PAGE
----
Popular advice often involves dismissing illnesses if they appear mild. Most people, therefore, do not worry too much about them but evidence suggests that the same should not be done for a mild case of coronavirus.
Although reports from the World Health Organization show that around 80% of reported coronavirus cases worldwide are either asymptomatic or mild, evidence shows that even those can prove dangerous. Many people previously believed, mild coronavirus cases prove safer but the contrary is being reported as more and more virologists research the behavior of this virus.
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Throughout the beginning of the coronavirus pandemic, it has been a widely held belief that a mild case of coronavirus does not need ICU stays. Most hospitals also gave priority to more severe cases of coronavirus as wards reached their maximum capacity. The latest medical research however suggests from the evidence provided by recovery support groups, that mild and seemingly harmless cases of coronavirus do not end up so lucky in the long run.
Their findings suggest that such patients suffer from long-lasting side-effects brought by the virus and doctors are still trying to understand how.
Dr. Christopher Kellner is a professor of neurosurgery at Mount Sinai Hospital in New York. He says side effects can prove fatal in some people. From his experience, a mild case that does not receive hospital attention can lead to the patient developing blood clots. He says these blood clots are then responsible for severe strokes in patients as young as only 30 years old. This is a cause for concern as previously mild cases did not seem as dangerous as they are.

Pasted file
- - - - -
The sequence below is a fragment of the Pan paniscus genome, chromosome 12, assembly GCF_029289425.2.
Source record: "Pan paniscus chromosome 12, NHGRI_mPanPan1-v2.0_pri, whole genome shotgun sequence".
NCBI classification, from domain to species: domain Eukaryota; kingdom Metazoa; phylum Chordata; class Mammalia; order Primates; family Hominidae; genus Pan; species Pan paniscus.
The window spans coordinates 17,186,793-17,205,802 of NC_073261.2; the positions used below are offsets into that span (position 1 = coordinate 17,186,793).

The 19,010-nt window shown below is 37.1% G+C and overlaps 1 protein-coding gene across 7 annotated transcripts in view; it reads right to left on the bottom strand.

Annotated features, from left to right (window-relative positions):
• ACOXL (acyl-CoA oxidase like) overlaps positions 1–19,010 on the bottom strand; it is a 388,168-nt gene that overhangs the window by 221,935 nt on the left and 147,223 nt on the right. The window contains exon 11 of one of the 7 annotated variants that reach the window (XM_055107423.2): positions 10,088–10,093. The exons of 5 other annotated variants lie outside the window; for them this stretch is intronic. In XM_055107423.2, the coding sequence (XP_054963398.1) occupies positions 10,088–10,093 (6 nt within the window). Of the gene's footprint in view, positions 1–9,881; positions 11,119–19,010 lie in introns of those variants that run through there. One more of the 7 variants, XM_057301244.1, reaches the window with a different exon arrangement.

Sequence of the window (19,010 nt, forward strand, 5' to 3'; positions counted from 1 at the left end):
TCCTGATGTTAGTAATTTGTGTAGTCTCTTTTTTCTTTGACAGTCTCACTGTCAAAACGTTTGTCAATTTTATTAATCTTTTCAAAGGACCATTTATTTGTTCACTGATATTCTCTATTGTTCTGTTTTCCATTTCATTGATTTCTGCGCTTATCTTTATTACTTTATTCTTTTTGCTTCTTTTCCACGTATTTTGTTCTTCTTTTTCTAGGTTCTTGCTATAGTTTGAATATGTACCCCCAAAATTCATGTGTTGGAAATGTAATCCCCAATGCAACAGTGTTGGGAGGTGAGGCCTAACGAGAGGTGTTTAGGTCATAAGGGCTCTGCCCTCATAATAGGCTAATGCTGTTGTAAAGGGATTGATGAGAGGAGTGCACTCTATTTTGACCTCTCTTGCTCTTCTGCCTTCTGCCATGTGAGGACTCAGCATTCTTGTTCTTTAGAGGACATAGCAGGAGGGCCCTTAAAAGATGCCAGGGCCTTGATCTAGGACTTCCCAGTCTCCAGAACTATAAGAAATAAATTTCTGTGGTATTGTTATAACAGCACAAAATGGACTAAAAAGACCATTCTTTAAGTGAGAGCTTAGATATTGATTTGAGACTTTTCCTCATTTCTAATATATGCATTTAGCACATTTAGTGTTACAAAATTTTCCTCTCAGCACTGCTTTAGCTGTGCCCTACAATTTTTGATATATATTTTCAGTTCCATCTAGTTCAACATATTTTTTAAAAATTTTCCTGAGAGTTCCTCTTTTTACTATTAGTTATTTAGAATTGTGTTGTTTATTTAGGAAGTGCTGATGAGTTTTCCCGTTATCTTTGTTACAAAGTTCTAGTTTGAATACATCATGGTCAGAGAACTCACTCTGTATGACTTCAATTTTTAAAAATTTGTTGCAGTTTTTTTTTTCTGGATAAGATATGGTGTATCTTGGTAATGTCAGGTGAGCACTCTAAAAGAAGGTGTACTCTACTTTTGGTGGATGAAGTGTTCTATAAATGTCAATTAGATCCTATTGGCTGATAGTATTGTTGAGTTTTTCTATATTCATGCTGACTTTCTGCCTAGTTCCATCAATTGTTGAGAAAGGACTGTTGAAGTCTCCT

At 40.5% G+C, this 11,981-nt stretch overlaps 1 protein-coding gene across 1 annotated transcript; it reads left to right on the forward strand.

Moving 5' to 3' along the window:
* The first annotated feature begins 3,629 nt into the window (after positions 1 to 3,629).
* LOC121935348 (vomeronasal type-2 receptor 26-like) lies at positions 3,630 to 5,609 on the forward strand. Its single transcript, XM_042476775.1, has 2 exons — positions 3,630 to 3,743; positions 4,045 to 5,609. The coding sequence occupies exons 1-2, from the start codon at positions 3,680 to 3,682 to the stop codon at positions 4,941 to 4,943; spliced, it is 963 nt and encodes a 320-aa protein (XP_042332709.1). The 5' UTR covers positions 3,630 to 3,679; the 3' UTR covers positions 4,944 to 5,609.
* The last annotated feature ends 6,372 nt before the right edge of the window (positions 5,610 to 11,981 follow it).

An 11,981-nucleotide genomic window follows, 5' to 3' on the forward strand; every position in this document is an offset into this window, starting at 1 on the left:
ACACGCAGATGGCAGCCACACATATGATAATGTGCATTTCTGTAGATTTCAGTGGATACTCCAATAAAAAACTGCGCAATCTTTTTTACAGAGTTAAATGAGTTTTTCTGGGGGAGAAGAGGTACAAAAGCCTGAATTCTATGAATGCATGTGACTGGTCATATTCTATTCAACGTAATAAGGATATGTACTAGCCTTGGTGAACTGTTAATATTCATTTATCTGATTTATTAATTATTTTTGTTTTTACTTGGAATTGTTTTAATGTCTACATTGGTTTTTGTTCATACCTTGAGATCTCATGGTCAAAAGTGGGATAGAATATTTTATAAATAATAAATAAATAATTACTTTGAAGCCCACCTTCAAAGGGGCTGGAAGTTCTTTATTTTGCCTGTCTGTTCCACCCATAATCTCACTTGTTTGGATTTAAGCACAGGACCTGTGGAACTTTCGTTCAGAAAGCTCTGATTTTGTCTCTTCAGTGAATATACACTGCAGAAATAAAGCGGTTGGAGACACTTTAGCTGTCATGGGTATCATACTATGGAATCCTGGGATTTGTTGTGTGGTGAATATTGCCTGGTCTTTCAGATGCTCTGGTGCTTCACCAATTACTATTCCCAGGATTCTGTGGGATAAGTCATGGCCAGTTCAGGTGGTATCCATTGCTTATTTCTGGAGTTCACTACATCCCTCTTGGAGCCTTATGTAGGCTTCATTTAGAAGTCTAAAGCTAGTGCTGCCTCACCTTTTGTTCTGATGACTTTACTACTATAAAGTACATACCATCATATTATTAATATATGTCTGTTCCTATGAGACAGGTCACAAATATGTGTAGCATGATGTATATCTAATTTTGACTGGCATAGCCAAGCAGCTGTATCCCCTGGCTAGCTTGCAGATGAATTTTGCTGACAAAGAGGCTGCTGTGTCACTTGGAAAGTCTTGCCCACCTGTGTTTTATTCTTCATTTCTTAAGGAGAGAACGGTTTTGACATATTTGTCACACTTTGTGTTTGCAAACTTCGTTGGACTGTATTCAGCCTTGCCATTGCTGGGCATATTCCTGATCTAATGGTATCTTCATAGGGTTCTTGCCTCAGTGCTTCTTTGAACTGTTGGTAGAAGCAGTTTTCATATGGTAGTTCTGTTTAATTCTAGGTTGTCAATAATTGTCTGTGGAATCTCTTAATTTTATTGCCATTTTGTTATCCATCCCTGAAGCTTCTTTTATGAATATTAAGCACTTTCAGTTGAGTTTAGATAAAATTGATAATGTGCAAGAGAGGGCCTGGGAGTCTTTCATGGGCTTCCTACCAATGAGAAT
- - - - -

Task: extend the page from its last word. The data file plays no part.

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In May, Kellner says Mount Sinai Hospital carried out a plan to solve this issue. The hospital implemented a plan to administer anticoagulant drugs to mild sufferers of COVID-19 to reduce the risk of strokes. This particular plan aimed to help younger patients and especially those who had mild or no symptoms that they could observe.
As more and more research carries out on the effects brought by a coronavirus, Doctors are now growing the list of which areas coronavirus most affect in a person. They understand now that coronavirus affects blood, kidneys, liver, and the brain and not just the lungs as was previously believed. Patients may also potentially suffer from depression and chronic fatigue among other symptoms.
It is important to keep in mind however that the virus has only been around for less than a year and it is very less time to properly report long-term effects on such organs. Regardless of that fact, these issues may appear in both those who have been hospitalized and those who weren’t. This can also consequently prove a hurdle on their paths to recovery.
Another aspect of this illness is those who have suffered for several months with symptoms that seem to endure more and more. A Dutch report that came this month reported such findings. Researchers from the report surveyed 1,622 Covid-19 patients who were around the age of 53. Findings from the survey showed that 88% of the people report intense fatigue, 75% report being short of breath and 45% complain of chest pressure.
What’s interesting to note is that 91% of patients who partook in the survey qualified as mild cases of coronavirus and were not hospitalized. This data suggests that people who appear to only have mild symptoms of COVID-19 could still display worrying signs of serious illness.
People should, therefore, pay caution if they think their case is also a mild case of coronavirus because, despite popular belief, it can prove lethal if left untreated.